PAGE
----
Smart patients will comply. In many studies involving psychiatric populations, education is not a significant predictor of adherence to treatment.13 The same is true for such medical conditions as type 2 diabetes: Educational status was unrelated to how well patients followed their provider's medication and self-care recommendations.14
Patients are in denial. As frustrated clinicians try to understand how patients can neglect their health, they sometimes infer interference of psychological processes (e.g., denial of illness severity). Diagnoses of major medical conditions can be difficult to accept, especially when the disorders are chronic or life-altering. A study of diagnosis acceptance by patients with bipolar disorder found that only 16% of variance in nonadherence could be accounted for by denial.15 Many patients with chronic illnesses understand and accept their diagnoses and see the need for treatment, but this does not guarantee that their actions will fall in line with their logic.
Because adherence waxes and wanes over time, the longer an illness lasts, the more likely clinicians are to see those fluctuations. It also appears that the consequences of nonadherence, whether short term or long term, do not motivate most patients to comply (at least not for very long). While very few patients always adhere to treatment, the majority follow most health instructions much of the time. There is more to this problem than denial.
The cognitive behavior approach to treatment adherence
Becker's Health Belief Model16 forms the foundation for the cognitive behavior therapy (CBT) approach to understanding adherence.17 The underlying premise is that all patients are capable of adherence if the conditions are right. Specifically, the treatment must be acceptable, understandable, and manageable. To be acceptable, the patient must be in agreement with the health-care provider regarding the nature of her or his problem and the strategy for intervention. The responsibility for communication of medical information lies with the clinician, who must provide a clear explanation of the diagnosis and the treatment options.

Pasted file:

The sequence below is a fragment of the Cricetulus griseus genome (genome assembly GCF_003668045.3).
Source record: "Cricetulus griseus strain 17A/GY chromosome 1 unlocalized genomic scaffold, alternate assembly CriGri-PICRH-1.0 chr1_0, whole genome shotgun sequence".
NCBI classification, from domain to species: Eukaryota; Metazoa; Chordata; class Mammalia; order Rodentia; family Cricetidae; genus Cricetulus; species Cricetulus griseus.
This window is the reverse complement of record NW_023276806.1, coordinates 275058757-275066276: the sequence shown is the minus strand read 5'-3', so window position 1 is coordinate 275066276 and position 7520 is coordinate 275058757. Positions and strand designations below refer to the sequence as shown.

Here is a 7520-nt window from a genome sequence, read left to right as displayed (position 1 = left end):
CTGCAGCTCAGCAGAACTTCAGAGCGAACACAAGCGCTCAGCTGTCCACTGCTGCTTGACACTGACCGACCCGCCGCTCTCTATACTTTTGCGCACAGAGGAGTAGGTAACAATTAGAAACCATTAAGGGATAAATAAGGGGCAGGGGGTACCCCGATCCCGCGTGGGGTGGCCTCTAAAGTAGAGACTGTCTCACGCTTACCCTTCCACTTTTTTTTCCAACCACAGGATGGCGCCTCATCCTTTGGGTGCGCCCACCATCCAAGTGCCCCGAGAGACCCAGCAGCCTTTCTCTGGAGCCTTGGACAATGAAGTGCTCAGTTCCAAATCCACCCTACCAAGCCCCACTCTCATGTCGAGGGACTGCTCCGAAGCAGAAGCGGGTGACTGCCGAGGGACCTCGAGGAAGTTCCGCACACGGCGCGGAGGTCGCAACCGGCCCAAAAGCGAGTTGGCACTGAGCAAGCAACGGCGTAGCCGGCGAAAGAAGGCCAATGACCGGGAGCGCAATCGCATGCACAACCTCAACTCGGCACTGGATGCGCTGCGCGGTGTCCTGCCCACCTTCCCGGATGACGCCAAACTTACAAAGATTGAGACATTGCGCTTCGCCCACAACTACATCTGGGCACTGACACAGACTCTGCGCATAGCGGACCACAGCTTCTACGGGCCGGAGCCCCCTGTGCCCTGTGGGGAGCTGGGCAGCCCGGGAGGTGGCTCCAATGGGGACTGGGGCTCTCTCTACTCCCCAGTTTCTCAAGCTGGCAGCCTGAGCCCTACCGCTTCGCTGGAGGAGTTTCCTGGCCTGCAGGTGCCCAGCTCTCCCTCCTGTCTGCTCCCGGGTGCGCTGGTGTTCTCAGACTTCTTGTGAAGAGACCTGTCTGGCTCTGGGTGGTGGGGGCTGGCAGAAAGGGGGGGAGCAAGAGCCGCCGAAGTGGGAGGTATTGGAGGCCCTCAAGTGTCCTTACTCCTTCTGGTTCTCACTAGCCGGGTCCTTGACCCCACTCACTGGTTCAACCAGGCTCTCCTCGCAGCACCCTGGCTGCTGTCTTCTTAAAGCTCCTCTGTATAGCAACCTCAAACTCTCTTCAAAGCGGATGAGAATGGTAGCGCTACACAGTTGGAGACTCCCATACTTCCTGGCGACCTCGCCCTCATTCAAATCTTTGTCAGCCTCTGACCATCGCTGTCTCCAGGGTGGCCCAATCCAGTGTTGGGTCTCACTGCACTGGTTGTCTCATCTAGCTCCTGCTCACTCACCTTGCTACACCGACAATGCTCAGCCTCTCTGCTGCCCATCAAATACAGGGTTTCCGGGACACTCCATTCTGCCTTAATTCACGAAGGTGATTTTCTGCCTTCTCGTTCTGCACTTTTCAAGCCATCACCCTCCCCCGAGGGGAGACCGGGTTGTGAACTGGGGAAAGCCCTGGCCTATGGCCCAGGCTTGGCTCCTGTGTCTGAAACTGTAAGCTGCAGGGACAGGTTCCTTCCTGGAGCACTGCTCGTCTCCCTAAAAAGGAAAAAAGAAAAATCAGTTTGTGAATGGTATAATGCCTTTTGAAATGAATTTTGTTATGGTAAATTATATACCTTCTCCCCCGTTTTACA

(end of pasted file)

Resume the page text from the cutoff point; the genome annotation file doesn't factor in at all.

Unfortunately, although a treatment plan may be acceptable, understandable, and manageable, many factors can interfere with patient follow-through. CBT aims at identifying potential obstacles and creating plans to avoid or cope with them if they begin to interfere with treatment.
The most common obstacles to adherence across diagnoses and treatment types fall into five categories. To assess the potential for these obstacles to interfere with the treatment plan, begin by normalizing adherence problems (“Many people have trouble sticking with their treatment plan”) and then ask about potential obstacles (“What could keep you from following these instructions?” or “In the past, what kinds of things might have kept you from sticking with your treatment plan?”).
• Treatment-related obstacles: The treatment is too complex, causes discomfort or side effects, or is too expensive.
• Therapeutic environment: The therapeutic alliance is weak, support staff are rude or impatient, or the environment is unpleasant.
• Competing advice: Input on treatment from family and friends, the Internet, and the media is sometimes contrary to what is provided by clinicians.
• Practical problems: Forgetfulness, disorganization, lack of self-care skills, and poor decision-making abilities can keep patients from following through with treatment even when they have the best of intentions.
• Faulty beliefs: Misconceptions about illnesses and their treatment can cause anxiety. When overwhelmed with the implications of a diagnosis, patients can have difficulty processing information regarding treatment options or plans, additional assessments, and the need for follow-up.
Addressing obstacles to adherence
The general strategy for improving treatment adherence is to identify obstacles before they become a problem and make a plan to avoid or reduce them. Below are some strategies that can be used in any practice.
Be clear. Often what is needed to avoid obstacles is definitive information regarding the clinician's expectations of the patient. If the instructions provided are too general (“Watch your blood sugars more carefully”), the patient is left to infer what is needed (“My doctor wants me to give up everything I enjoy”). Be as specific as possible when giving instructions.